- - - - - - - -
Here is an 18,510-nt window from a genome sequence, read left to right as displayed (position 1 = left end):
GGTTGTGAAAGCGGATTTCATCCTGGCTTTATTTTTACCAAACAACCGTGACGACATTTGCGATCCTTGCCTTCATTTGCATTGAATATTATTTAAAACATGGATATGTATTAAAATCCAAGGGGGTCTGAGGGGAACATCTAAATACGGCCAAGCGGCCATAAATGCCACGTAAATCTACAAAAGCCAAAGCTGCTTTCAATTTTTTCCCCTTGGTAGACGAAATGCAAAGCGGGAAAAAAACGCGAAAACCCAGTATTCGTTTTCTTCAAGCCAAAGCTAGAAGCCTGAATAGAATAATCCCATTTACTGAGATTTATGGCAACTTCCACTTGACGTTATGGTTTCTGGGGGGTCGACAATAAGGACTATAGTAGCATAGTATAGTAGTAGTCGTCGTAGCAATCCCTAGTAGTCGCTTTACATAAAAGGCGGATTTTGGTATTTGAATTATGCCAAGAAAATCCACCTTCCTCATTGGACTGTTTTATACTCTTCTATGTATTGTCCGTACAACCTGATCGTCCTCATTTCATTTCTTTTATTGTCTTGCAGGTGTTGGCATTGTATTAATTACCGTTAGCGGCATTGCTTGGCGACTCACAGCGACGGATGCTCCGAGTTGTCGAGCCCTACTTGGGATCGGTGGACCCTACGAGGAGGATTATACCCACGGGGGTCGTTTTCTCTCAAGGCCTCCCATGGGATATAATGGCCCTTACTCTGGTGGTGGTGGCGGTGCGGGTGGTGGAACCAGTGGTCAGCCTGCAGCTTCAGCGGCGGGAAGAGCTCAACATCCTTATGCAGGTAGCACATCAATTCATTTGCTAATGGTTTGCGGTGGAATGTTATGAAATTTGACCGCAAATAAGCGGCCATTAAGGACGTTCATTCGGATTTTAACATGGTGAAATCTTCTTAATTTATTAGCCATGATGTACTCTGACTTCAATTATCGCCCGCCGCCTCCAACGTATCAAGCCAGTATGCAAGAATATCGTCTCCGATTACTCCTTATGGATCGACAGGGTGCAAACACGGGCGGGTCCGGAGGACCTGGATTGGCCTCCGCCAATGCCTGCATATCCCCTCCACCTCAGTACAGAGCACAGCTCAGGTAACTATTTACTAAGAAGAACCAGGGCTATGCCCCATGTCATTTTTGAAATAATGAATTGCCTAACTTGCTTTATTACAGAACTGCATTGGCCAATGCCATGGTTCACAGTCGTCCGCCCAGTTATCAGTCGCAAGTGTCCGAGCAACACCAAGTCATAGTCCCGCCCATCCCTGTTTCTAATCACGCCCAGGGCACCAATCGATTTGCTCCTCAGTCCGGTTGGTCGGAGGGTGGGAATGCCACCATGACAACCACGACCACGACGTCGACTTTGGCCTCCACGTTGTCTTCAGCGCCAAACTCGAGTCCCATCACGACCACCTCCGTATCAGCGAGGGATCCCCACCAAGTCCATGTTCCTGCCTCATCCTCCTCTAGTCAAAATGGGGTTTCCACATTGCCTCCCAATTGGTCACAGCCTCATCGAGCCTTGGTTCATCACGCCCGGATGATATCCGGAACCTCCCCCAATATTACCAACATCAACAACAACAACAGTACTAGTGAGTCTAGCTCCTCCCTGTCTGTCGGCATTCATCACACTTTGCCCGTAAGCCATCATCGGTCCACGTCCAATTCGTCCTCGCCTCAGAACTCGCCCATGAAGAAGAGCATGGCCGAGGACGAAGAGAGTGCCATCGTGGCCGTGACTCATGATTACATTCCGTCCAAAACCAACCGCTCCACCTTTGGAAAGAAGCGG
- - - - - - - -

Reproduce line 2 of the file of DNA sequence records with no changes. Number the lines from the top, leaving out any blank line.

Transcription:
GGTTGTGAAAGCGGATTTCATCCTGGCTTTATTTTTACCAAACAACCGTGACGACATTTGCGATCCTTGCCTTCATTTGCATTGAATATTATTTAAAACATGGATATGTATTAAAATCCAAGGGGGTCTGAGGGGAACATCTAAATACGGCCAAGCGGCCATAAATGCCACGTAAATCTACAAAAGCCAAAGCTGCTTTCAATTTTTTCCCCTTGGTAGACGAAATGCAAAGCGGGAAAAAAACGCGAAAACCCAGTATTCGTTTTCTTCAAGCCAAAGCTAGAAGCCTGAATAGAATAATCCCATTTACTGAGATTTATGGCAACTTCCACTTGACGTTATGGTTTCTGGGGGGTCGACAATAAGGACTATAGTAGCATAGTATAGTAGTAGTCGTCGTAGCAATCCCTAGTAGTCGCTTTACATAAAAGGCGGATTTTGGTATTTGAATTATGCCAAGAAAATCCACCTTCCTCATTGGACTGTTTTATACTCTTCTATGTATTGTCCGTACAACCTGATCGTCCTCATTTCATTTCTTTTATTGTCTTGCAGGTGTTGGCATTGTATTAATTACCGTTAGCGGCATTGCTTGGCGACTCACAGCGACGGATGCTCCGAGTTGTCGAGCCCTACTTGGGATCGGTGGACCCTACGAGGAGGATTATACCCACGGGGGTCGTTTTCTCTCAAGGCCTCCCATGGGATATAATGGCCCTTACTCTGGTGGTGGTGGCGGTGCGGGTGGTGGAACCAGTGGTCAGCCTGCAGCTTCAGCGGCGGGAAGAGCTCAACATCCTTATGCAGGTAGCACATCAATTCATTTGCTAATGGTTTGCGGTGGAATGTTATGAAATTTGACCGCAAATAAGCGGCCATTAAGGACGTTCATTCGGATTTTAACATGGTGAAATCTTCTTAATTTATTAGCCATGATGTACTCTGACTTCAATTATCGCCCGCCGCCTCCAACGTATCAAGCCAGTATGCAAGAATATCGTCTCCGATTACTCCTTATGGATCGACAGGGTGCAAACACGGGCGGGTCCGGAGGACCTGGATTGGCCTCCGCCAATGCCTGCATATCCCCTCCACCTCAGTACAGAGCACAGCTCAGGTAACTATTTACTAAGAAGAACCAGGGCTATGCCCCATGTCATTTTTGAAATAATGAATTGCCTAACTTGCTTTATTACAGAACTGCATTGGCCAATGCCATGGTTCACAGTCGTCCGCCCAGTTATCAGTCGCAAGTGTCCGAGCAACACCAAGTCATAGTCCCGCCCATCCCTGTTTCTAATCACGCCCAGGGCACCAATCGATTTGCTCCTCAGTCCGGTTGGTCGGAGGGTGGGAATGCCACCATGACAACCACGACCACGACGTCGACTTTGGCCTCCACGTTGTCTTCAGCGCCAAACTCGAGTCCCATCACGACCACCTCCGTATCAGCGAGGGATCCCCACCAAGTCCATGTTCCTGCCTCATCCTCCTCTAGTCAAAATGGGGTTTCCACATTGCCTCCCAATTGGTCACAGCCTCATCGAGCCTTGGTTCATCACGCCCGGATGATATCCGGAACCTCCCCCAATATTACCAACATCAACAACAACAACAGTACTAGTGAGTCTAGCTCCTCCCTGTCTGTCGGCATTCATCACACTTTGCCCGTAAGCCATCATCGGTCCACGTCCAATTCGTCCTCGCCTCAGAACTCGCCCATGAAGAAGAGCATGGCCGAGGACGAAGAGAGTGCCATCGTGGCCGTGACTCATGATTACATTCCGTCCAAAACCAACCGCTCCACCTTTGGAAAGAAGCGG